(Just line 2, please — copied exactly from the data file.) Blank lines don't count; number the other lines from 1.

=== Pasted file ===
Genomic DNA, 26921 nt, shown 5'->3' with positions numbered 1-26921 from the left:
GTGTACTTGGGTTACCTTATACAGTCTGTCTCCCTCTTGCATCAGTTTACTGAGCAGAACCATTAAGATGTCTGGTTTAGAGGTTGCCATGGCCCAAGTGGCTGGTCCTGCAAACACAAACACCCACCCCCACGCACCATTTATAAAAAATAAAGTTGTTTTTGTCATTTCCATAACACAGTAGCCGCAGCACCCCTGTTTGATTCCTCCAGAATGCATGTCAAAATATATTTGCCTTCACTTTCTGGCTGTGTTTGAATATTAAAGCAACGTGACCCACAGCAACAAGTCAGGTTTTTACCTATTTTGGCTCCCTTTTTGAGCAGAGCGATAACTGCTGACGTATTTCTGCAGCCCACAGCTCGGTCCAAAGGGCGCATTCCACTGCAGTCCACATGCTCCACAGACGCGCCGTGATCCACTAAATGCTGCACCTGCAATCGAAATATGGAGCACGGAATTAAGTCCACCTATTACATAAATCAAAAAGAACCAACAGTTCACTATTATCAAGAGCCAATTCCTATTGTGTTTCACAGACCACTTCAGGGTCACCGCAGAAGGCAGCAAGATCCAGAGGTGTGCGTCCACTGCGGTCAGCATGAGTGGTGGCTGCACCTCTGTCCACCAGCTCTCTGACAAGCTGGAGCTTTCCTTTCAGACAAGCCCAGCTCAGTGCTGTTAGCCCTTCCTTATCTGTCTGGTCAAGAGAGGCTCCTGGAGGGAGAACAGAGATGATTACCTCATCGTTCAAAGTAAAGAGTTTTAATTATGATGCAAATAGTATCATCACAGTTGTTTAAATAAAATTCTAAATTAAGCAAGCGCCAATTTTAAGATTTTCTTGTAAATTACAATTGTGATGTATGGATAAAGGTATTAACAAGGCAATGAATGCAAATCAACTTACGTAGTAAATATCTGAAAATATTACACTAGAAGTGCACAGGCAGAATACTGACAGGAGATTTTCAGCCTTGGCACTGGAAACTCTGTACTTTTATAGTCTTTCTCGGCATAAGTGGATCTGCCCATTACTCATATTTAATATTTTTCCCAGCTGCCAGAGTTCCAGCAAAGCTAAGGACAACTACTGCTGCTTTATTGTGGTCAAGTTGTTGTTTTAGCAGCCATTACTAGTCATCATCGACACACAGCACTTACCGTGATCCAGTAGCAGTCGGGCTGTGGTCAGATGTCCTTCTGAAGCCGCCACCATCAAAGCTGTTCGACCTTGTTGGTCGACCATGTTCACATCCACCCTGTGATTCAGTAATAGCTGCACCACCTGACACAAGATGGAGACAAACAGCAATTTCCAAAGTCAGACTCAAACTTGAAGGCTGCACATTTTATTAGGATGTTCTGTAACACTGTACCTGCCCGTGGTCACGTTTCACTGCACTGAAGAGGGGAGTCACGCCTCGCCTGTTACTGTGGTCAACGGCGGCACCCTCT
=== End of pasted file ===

GTGTACTTGGGTTACCTTATACAGTCTGTCTCCCTCTTGCATCAGTTTACTGAGCAGAACCATTAAGATGTCTGGTTTAGAGGTTGCCATGGCCCAAGTGGCTGGTCCTGCAAACACAAACACCCACCCCCACGCACCATTTATAAAAAATAAAGTTGTTTTTGTCATTTCCATAACACAGTAGCCGCAGCACCCCTGTTTGATTCCTCCAGAATGCATGTCAAAATATATTTGCCTTCACTTTCTGGCTGTGTTTGAATATTAAAGCAACGTGACCCACAGCAACAAGTCAGGTTTTTACCTATTTTGGCTCCCTTTTTGAGCAGAGCGATAACTGCTGACGTATTTCTGCAGCCCACAGCTCGGTCCAAAGGGCGCATTCCACTGCAGTCCACATGCTCCACAGACGCGCCGTGATCCACTAAATGCTGCACCTGCAATCGAAATATGGAGCACGGAATTAAGTCCACCTATTACATAAATCAAAAAGAACCAACAGTTCACTATTATCAAGAGCCAATTCCTATTGTGTTTCACAGACCACTTCAGGGTCACCGCAGAAGGCAGCAAGATCCAGAGGTGTGCGTCCACTGCGGTCAGCATGAGTGGTGGCTGCACCTCTGTCCACCAGCTCTCTGACAAGCTGGAGCTTTCCTTTCAGACAAGCCCAGCTCAGTGCTGTTAGCCCTTCCTTATCTGTCTGGTCAAGAGAGGCTCCTGGAGGGAGAACAGAGATGATTACCTCATCGTTCAAAGTAAAGAGTTTTAATTATGATGCAAATAGTATCATCACAGTTGTTTAAATAAAATTCTAAATTAAGCAAGCGCCAATTTTAAGATTTTCTTGTAAATTACAATTGTGATGTATGGATAAAGGTATTAACAAGGCAATGAATGCAAATCAACTTACGTAGTAAATATCTGAAAATATTACACTAGAAGTGCACAGGCAGAATACTGACAGGAGATTTTCAGCCTTGGCACTGGAAACTCTGTACTTTTATAGTCTTTCTCGGCATAAGTGGATCTGCCCATTACTCATATTTAATATTTTTCCCAGCTGCCAGAGTTCCAGCAAAGCTAAGGACAACTACTGCTGCTTTATTGTGGTCAAGTTGTTGTTTTAGCAGCCATTACTAGTCATCATCGACACACAGCACTTACCGTGATCCAGTAGCAGTCGGGCTGTGGTCAGATGTCCTTCTGAAGCCGCCACCATCAAAGCTGTTCGACCTTGTTGGTCGACCATGTTCACATCCACCCTGTGATTCAGTAATAGCTGCACCACCTGACACAAGATGGAGACAAACAGCAATTTCCAAAGTCAGACTCAAACTTGAAGGCTGCACATTTTATTAGGATGTTCTGTAACACTGTACCTGCCCGTGGTCACGTTTCACTGCACTGAAGAGGGGAGTCACGCCTCGCCTGTTACTGTGGTCAACGGCGGCACCCTCT